by Adlo Alvarez
Published by Graywolf Press
Published August 1, 2001
Fiction (short stories)
208 pgs. • Find on Amazon.com
Reviewed by Stephen O. Murray
June 26, 2002.
The individual stories in short-story collections, even Dubliners, vary in quality or at least in interest. Puerto Rico-born academic Aldo Alvarez edits the gay fiction e-zine Blithe House Quarterly in addition to writing his own short fiction. Some of his stories collected in Interesting Monsters (2001) are “experimental” in the pejorative sense (failed experiments), but his more realist works are not only carefully constructed but often moving and sometimes hilarious.
“Death by Bricolage,” “A Small Indulgence,” and “Rog and Venus Become an Item” are the failed experiments, like some of the worst “fictions” of Reinaldo Arenas, Julio Cortazar, and Carlos Fuentes. I would recommend skipping them. This leaves what might be seen as fragments of a novel, a novel told out of chronological sequence and with differing narrators, including that of a homophobic social-climbing San Juan realtor who gets her comeuppance.
Reordered, the stories of Mark and Dean (separately and together) would not be a novel, and Alvarez’s arrangement of them provides some of the pleasures of readerly detection offered viewers of the film Memento.
Mark is a musician whose single album continues to have a devoted following. He has become a producer of other people’s music, but in the collection’s first story, “Heat Rises,” after a traumatic breakup, he retreats to a soundproofed attic in his mother’s house to find what his soul sounds like. He seems to succeed since his mother understands it.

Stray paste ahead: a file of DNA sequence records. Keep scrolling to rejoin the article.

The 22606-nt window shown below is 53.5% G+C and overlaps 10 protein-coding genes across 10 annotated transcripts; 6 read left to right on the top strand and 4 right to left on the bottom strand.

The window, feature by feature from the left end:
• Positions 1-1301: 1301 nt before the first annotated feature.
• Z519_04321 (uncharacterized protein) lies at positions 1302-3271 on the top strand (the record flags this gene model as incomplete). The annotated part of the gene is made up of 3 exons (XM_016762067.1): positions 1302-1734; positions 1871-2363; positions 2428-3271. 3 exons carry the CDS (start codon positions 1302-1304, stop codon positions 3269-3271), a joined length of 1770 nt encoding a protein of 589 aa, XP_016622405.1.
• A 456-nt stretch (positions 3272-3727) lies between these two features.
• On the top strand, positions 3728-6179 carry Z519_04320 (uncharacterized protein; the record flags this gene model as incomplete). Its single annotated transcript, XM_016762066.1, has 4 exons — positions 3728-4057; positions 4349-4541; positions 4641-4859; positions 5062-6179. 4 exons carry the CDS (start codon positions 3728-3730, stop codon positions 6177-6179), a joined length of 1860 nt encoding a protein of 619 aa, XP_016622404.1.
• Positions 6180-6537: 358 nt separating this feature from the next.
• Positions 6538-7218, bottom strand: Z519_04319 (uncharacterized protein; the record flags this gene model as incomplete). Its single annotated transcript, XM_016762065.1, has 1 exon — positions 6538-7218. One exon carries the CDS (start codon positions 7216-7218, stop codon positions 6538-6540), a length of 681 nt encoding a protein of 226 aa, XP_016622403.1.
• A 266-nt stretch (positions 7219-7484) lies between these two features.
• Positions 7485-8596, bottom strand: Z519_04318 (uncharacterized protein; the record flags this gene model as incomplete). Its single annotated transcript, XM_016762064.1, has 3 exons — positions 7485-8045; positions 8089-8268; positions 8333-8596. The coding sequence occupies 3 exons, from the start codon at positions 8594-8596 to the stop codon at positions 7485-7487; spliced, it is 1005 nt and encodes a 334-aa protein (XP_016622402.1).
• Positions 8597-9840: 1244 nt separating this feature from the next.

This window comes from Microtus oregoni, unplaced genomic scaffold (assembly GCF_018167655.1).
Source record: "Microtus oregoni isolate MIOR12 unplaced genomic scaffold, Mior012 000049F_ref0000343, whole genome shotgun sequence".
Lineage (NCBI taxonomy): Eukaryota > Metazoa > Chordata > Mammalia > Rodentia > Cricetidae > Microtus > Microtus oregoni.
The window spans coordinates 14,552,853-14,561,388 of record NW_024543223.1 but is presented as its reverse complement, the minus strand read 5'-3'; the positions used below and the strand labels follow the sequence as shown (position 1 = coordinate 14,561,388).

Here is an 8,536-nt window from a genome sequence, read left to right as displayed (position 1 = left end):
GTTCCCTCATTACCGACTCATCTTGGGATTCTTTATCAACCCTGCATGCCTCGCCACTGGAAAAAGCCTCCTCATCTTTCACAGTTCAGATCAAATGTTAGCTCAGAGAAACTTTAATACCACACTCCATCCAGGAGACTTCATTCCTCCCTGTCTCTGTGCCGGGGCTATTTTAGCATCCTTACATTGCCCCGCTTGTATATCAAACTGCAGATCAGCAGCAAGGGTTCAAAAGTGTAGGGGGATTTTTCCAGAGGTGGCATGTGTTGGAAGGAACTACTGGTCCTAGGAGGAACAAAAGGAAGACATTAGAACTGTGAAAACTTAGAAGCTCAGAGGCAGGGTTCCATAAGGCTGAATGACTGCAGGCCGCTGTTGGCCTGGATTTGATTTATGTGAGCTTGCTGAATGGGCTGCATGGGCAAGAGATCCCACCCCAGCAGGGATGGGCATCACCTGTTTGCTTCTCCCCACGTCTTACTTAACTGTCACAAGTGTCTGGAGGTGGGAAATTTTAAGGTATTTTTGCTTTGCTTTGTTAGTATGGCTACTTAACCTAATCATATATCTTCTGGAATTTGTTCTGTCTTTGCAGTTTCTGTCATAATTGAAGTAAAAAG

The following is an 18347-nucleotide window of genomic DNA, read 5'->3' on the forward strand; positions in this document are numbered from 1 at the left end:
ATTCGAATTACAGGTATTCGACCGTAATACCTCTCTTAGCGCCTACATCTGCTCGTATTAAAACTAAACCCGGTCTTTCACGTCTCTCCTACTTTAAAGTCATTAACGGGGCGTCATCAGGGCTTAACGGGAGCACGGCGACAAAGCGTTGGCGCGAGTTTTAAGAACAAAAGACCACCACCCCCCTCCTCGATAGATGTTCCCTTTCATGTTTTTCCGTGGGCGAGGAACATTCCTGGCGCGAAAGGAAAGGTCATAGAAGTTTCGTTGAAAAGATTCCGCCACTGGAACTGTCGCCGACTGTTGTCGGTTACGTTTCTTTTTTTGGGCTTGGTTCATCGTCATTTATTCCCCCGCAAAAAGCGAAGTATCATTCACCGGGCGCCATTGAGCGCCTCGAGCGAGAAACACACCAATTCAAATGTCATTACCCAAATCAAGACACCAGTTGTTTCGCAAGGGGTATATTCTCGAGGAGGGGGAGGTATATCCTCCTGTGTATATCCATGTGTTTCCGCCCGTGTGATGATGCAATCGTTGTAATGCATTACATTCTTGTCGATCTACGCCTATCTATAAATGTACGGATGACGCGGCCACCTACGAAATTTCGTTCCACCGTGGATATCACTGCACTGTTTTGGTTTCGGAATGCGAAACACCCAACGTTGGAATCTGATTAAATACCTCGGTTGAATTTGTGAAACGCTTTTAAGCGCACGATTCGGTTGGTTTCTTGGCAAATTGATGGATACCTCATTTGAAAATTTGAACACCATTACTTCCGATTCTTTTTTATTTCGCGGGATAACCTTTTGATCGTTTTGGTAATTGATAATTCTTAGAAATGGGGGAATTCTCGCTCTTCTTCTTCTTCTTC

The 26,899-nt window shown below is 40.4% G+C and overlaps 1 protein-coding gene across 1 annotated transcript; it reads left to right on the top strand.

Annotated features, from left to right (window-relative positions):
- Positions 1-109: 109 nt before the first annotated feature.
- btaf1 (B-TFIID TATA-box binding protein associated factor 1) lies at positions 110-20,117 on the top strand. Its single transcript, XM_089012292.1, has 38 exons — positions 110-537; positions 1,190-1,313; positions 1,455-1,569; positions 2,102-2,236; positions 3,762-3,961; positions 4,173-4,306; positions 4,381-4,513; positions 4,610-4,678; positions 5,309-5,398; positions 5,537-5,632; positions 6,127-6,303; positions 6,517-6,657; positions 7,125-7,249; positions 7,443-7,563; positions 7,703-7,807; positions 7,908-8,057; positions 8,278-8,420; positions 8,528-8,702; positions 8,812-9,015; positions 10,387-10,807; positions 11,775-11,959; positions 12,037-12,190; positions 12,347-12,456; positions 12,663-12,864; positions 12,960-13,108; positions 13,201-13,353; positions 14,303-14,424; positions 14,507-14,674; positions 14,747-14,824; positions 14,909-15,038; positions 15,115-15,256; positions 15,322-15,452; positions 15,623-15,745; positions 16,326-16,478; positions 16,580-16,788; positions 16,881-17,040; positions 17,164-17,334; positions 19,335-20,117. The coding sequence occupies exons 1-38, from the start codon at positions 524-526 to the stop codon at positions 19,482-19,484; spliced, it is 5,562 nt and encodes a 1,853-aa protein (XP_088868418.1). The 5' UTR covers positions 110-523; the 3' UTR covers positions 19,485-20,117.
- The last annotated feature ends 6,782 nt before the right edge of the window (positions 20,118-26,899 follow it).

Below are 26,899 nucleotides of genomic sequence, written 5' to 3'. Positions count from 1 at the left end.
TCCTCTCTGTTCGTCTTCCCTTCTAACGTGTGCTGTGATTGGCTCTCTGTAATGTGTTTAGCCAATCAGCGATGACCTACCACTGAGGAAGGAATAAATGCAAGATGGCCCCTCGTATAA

Stories later in the volume, but earlier in Mark’s life, show him “fixed up” by friends on a blind date that does not go well with Dean, an antique appraiser/collector from an upper-class Puerto Rican background. They meet again and hesitantly find each other interesting at a table for misfits (from the heterosexual world order) at a wedding (“Public Displays of Affection”). A somewhat sappy courtship is the subject of “Ephemera.” Then Dean tests positive for HIV and, without telling Mark, leaves him.
In what I consider the most insightful story in the collection, “Other People’s Complications,” Mark’s straight co-producer Kip confronts Dean (as they view for a mint copy of the first Velvet Underground album at a music collectible booth) about hurting Mark. When Dean tells him that he (Dean) not Mark is sick, Kip is relieved that he does not have to care, to expend compassion:
A sense of relief crept through his shoulders. Kip couldn’t pretend to be interested in Dean’s misfortunes; it would be like betraying his solidarity with Mark, or his loyalty to his own emotions.
Another painfully honest representation of the severe limitations on reaching out is the story “Quintessence,” about an impossible relationship Dean has with Bob, a very handsome man who has a heavy-lifting job in the same company in which Dean has a white-collar one. Bob is sincere—too sincere, terminally sincere. What finishes him off as boyfriend material is that Bob considers himself an artist. He makes candles “of muddy indefinite mixed shares, or in layered color combinations or swirls that neither Mother Nature’s sense nor any art director’s book ever pretended to match,” and similarly horrible dolls, pillows, and doilies. As attractive as Bob’s body is for Dean, there ain’t no way.
However, he finds a more suitable mate in Mark, and they reunite and find a house in San Juan despite the realtor in “Property Values.”
In addition to the stories of Mark and/or Dean, there is an amusing tale of conning and detection (“Losing Count”) and a more mordantly funny tale (“Flatware”) centering on an exchange of e-mail between the mother of a student and a professor who is forced to teach Death in Venice and to defend including that work which he thoroughly despises (and Pale Fire, which he loves) to a mother playing consumer advocate.
published by CultureDose, 26 June 2002
©2002, 2016, Stephen O. Murray